On July 9, 2021, Rhode Island Governor Daniel McKee signed legislation (HB 5270) requiring every hotel operator to conspicuously post a human trafficking awareness sign in the workplace, printed in an easily readable font, in English and any other language spoken by at least ten percent of the employees. The notice must have information about the National Human Trafficking Resource Center hotline and clearly state:
“If you or someone you know is being forced to engage in any work or commercial sexual activity and cannot leave, call the toll-free National Human Trafficking Resource Center Hotline at 1-888-373-7888 to access help and services. The toll-free hotline is:
- Available twenty-four (24) hours a day, seven (7) days a week;
- Operated by a nonprofit, nongovernmental organization;
- Anonymous and confidential;
- Accessible in one hundred seventy (170) languages; and
- Able to provide help, referral to services, training, and general information.”
The law is effective January 1, 2022.
On July 6, 2021, the Rhode Island Governor signed legislation (HB 6090) increasing the maximum number of weeks that a temporary caregiver can take under the state’s temporary caregiver insurance program from four weeks per benefit year to:
- Five weeks per benefit year beginning January 1, 2022; and
- Six weeks per benefit beginning January 1, 2023.
On July 6, 2021, the Rhode Island governor signed legislation (HB 5261) amending the state’s sex-based wage discrimination law by prohibiting employers from paying any of its employees less than they pay employees of another race, or color, or religion, sex, sexual orientation, gender identity or expression, disability, age, or country of ancestral origin for comparable work. Any contract entered into after January 1, 2023 with a variation in pay rates based on these protected characteristics is null and void. Wage differentials are permitted under certain circumstances but must be fair and not pretext for an unlawful wage differential. However, an individual’s wage history can’t justify, by itself, an otherwise unlawful wage differential and employers that discriminate in violation of the law can’t, in order to comply, reduce the wages of another employee.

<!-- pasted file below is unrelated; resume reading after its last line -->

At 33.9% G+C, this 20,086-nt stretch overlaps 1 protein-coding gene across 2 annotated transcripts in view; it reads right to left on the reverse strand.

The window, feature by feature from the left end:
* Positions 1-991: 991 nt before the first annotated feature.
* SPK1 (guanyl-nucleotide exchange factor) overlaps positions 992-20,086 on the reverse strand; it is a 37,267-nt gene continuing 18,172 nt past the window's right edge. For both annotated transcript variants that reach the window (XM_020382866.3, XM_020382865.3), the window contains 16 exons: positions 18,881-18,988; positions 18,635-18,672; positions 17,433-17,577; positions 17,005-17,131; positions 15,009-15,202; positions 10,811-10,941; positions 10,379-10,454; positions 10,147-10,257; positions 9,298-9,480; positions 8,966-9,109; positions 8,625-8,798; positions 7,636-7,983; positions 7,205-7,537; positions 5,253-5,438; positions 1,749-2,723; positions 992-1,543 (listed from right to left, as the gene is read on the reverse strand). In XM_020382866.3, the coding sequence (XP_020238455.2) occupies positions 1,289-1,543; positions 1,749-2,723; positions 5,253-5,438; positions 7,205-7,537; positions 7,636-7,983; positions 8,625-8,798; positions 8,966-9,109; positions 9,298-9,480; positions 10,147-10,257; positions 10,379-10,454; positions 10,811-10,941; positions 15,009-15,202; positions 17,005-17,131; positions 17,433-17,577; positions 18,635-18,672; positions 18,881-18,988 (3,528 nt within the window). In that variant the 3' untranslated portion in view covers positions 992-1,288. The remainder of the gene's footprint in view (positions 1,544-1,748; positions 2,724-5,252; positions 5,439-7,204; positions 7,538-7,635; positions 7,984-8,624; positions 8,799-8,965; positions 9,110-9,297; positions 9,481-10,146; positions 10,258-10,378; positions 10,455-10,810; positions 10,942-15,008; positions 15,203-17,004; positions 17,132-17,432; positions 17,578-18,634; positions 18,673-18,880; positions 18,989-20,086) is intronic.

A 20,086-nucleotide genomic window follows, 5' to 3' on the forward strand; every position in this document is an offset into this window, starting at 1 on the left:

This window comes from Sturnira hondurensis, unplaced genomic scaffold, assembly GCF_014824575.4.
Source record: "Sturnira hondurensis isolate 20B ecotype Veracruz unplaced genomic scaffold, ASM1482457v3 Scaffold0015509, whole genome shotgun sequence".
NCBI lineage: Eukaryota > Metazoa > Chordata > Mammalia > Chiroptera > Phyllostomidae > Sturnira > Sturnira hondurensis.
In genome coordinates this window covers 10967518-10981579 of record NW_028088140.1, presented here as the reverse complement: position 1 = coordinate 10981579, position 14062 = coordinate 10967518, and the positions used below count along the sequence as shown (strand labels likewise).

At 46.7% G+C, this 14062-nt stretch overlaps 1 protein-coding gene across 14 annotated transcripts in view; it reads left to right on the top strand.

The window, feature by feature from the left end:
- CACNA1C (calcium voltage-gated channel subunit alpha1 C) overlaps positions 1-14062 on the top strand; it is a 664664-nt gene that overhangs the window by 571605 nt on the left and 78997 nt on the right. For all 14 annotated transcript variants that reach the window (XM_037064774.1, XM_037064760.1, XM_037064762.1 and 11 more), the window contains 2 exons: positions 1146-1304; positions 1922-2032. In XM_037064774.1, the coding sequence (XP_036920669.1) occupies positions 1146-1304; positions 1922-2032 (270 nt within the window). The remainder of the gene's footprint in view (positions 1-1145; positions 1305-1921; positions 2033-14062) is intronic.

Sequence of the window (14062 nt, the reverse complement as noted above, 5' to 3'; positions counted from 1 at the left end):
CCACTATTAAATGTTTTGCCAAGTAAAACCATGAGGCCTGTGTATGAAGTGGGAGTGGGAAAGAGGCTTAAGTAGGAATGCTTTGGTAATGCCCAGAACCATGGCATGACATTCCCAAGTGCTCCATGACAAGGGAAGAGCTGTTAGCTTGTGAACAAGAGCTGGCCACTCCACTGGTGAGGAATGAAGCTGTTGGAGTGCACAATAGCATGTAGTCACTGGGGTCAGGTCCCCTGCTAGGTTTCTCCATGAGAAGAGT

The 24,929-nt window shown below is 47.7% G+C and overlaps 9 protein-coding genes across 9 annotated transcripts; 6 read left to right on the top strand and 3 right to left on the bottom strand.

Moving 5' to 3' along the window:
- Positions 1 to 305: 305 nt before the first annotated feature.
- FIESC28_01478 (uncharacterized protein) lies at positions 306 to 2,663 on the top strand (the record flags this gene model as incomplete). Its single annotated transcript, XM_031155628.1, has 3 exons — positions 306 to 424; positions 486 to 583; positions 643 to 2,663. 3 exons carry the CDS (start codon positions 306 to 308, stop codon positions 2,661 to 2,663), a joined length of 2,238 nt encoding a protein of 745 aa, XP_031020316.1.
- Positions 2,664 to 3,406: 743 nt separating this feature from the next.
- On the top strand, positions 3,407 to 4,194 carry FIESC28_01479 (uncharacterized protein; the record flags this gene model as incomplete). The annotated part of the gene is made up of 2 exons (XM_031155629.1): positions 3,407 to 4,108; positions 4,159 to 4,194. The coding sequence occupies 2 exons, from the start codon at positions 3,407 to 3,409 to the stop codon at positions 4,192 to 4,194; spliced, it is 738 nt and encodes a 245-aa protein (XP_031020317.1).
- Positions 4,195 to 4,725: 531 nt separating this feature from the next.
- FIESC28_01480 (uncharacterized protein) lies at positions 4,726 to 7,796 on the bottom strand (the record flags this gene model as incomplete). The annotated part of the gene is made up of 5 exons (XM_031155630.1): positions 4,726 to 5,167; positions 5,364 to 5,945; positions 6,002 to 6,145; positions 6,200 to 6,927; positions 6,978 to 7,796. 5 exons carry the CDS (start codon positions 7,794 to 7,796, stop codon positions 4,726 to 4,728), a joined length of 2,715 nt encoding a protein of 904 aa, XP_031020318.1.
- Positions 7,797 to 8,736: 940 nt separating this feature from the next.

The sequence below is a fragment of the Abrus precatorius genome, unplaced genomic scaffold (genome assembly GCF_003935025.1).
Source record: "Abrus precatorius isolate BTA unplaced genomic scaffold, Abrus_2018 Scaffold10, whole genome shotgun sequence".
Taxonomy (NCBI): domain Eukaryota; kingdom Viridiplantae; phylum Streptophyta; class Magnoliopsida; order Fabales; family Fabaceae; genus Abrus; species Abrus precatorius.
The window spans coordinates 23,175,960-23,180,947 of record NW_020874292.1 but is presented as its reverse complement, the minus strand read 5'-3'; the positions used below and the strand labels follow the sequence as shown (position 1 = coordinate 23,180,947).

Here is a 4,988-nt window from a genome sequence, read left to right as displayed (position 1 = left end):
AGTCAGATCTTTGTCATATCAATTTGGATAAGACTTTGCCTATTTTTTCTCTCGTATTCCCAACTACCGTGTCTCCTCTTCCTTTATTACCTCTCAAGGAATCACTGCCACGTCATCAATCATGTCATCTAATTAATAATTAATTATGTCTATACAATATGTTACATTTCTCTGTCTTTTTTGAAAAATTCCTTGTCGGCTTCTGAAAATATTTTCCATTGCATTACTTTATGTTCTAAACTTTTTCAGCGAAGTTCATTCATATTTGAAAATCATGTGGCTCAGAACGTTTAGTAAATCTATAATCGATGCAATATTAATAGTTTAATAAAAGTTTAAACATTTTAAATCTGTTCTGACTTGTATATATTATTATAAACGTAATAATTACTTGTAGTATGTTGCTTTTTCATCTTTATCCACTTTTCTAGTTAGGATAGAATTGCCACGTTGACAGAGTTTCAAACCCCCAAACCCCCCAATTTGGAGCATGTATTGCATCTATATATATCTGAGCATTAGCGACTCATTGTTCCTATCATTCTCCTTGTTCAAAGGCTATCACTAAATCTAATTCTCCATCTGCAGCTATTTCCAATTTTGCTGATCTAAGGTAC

Under the law, employers can’t prohibit employees from discussing their, or another employee’s, wages or retaliate against them for any wage discussions. However, employees aren’t required to disclose their wages and the law doesn’t limit their rights under a collective bargaining agreement.
Employers are prohibited from retaliating against any applicant or employee for asserting their rights, or encouraging others to do so, under the law. Employers must also conspicuously post a workplace notice that informs employees of their rights and employer obligations.
The law also prohibits employers from:
- Relying on an applicant’s wage history when deciding whether to hire them;
- Requiring that their prior wages satisfy minimum or maximum criteria as a condition of being considered for the job;
- Relying on applicant’s wage history to determine how much to pay them if they’re hired; or
- Asking about their wage history.
After making an initial job offer, with pay, employers can rely on wage history to support paying an applicant a higher wage than what they were originally offered if:
- The applicant voluntarily gives the employer their wage history; and
- Without employer prompting.
Then, employers can confirm an applicant’s wage history to support the higher wage, and rely on it, but the higher wage can’t create an unlawful pay differential based on protected characteristics.
Employers aren’t penalized for knowing their own employee’s wage history and may verify information voluntarily given to them by an applicant about their:
- Unvested equity or deferred compensation that they would forfeit, or have cancelled, if they resign from their current employer; or
- Any voluntary disclosure of non-wage related information.
Employers may request a background check that does not seek wage history but if it discloses the applicant’s wage history, then that information can’t be used to determine their wage, benefits, or other compensation during the hiring process, including during employment contract negotiations.
Applicants can request, and employers must provide, a wage range for the job they’re applying and it should be provided before they talk about pay. Employers must also:
- Give employees the wage range for their job when they’re hired; and
- When they move to a new job.
Employees may also request, and must be given, the wage range for their job during the course of their employment. Employers can’t retaliate or discriminate against an applicant or employee because they didn’t provide their wage history or they requested a wage range.
The law is effective January 1, 2023.